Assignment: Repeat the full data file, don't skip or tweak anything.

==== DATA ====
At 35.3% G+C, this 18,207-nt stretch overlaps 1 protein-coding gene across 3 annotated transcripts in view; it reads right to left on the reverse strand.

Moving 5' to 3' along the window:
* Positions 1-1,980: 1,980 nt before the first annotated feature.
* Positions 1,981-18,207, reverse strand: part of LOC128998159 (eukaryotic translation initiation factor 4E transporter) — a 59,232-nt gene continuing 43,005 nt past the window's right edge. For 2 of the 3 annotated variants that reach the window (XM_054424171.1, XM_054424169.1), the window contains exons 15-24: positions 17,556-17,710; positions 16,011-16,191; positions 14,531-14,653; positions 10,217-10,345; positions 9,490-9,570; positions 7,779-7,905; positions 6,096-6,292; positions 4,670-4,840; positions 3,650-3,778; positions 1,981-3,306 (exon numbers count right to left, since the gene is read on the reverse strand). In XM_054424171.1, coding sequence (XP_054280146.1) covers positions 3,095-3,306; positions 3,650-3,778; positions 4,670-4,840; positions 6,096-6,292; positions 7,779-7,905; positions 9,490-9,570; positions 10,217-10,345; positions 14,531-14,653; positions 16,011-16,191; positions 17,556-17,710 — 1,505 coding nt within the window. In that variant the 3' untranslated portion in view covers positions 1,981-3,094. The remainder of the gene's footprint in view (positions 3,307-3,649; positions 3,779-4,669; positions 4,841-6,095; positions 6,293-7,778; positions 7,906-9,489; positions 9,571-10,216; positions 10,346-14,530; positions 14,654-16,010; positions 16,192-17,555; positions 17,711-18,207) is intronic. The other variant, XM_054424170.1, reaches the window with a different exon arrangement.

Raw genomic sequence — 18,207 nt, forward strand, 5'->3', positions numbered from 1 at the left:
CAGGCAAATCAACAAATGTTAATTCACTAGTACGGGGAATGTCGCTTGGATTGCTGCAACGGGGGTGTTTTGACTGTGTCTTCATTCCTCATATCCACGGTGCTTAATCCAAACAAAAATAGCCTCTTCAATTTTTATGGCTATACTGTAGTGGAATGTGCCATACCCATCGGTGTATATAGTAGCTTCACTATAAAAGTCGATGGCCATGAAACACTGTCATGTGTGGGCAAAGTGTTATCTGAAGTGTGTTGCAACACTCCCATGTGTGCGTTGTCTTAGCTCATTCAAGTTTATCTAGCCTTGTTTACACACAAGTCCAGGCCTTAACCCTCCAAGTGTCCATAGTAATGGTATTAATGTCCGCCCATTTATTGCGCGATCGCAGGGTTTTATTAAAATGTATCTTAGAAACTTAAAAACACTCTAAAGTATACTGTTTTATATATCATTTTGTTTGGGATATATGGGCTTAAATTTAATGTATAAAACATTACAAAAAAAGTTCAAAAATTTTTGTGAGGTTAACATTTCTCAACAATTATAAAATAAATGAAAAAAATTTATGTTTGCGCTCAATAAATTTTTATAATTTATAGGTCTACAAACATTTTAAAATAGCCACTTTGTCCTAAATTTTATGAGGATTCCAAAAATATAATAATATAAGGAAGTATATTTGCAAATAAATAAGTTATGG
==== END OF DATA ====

At 35.3% G+C, this 18,207-nt stretch overlaps 1 protein-coding gene across 3 annotated transcripts in view; it reads right to left on the reverse strand.

Moving 5' to 3' along the window:
* Positions 1-1,980: 1,980 nt before the first annotated feature.
* Positions 1,981-18,207, reverse strand: part of LOC128998159 (eukaryotic translation initiation factor 4E transporter) — a 59,232-nt gene continuing 43,005 nt past the window's right edge. For 2 of the 3 annotated variants that reach the window (XM_054424171.1, XM_054424169.1), the window contains exons 15-24: positions 17,556-17,710; positions 16,011-16,191; positions 14,531-14,653; positions 10,217-10,345; positions 9,490-9,570; positions 7,779-7,905; positions 6,096-6,292; positions 4,670-4,840; positions 3,650-3,778; positions 1,981-3,306 (exon numbers count right to left, since the gene is read on the reverse strand). In XM_054424171.1, coding sequence (XP_054280146.1) covers positions 3,095-3,306; positions 3,650-3,778; positions 4,670-4,840; positions 6,096-6,292; positions 7,779-7,905; positions 9,490-9,570; positions 10,217-10,345; positions 14,531-14,653; positions 16,011-16,191; positions 17,556-17,710 — 1,505 coding nt within the window. In that variant the 3' untranslated portion in view covers positions 1,981-3,094. The remainder of the gene's footprint in view (positions 3,307-3,649; positions 3,779-4,669; positions 4,841-6,095; positions 6,293-7,778; positions 7,906-9,489; positions 9,571-10,216; positions 10,346-14,530; positions 14,654-16,010; positions 16,192-17,555; positions 17,711-18,207) is intronic. The other variant, XM_054424170.1, reaches the window with a different exon arrangement.

Raw genomic sequence — 18,207 nt, forward strand, 5'->3', positions numbered from 1 at the left:
CAGGCAAATCAACAAATGTTAATTCACTAGTACGGGGAATGTCGCTTGGATTGCTGCAACGGGGGTGTTTTGACTGTGTCTTCATTCCTCATATCCACGGTGCTTAATCCAAACAAAAATAGCCTCTTCAATTTTTATGGCTATACTGTAGTGGAATGTGCCATACCCATCGGTGTATATAGTAGCTTCACTATAAAAGTCGATGGCCATGAAACACTGTCATGTGTGGGCAAAGTGTTATCTGAAGTGTGTTGCAACACTCCCATGTGTGCGTTGTCTTAGCTCATTCAAGTTTATCTAGCCTTGTTTACACACAAGTCCAGGCCTTAACCCTCCAAGTGTCCATAGTAATGGTATTAATGTCCGCCCATTTATTGCGCGATCGCAGGGTTTTATTAAAATGTATCTTAGAAACTTAAAAACACTCTAAAGTATACTGTTTTATATATCATTTTGTTTGGGATATATGGGCTTAAATTTAATGTATAAAACATTACAAAAAAAGTTCAAAAATTTTTGTGAGGTTAACATTTCTCAACAATTATAAAATAAATGAAAAAAATTTATGTTTGCGCTCAATAAATTTTTATAATTTATAGGTCTACAAACATTTTAAAATAGCCACTTTGTCCTAAATTTTATGAGGATTCCAAAAATATAATAATATAAGGAAGTATATTTGCAAATAAATAAGTTATGG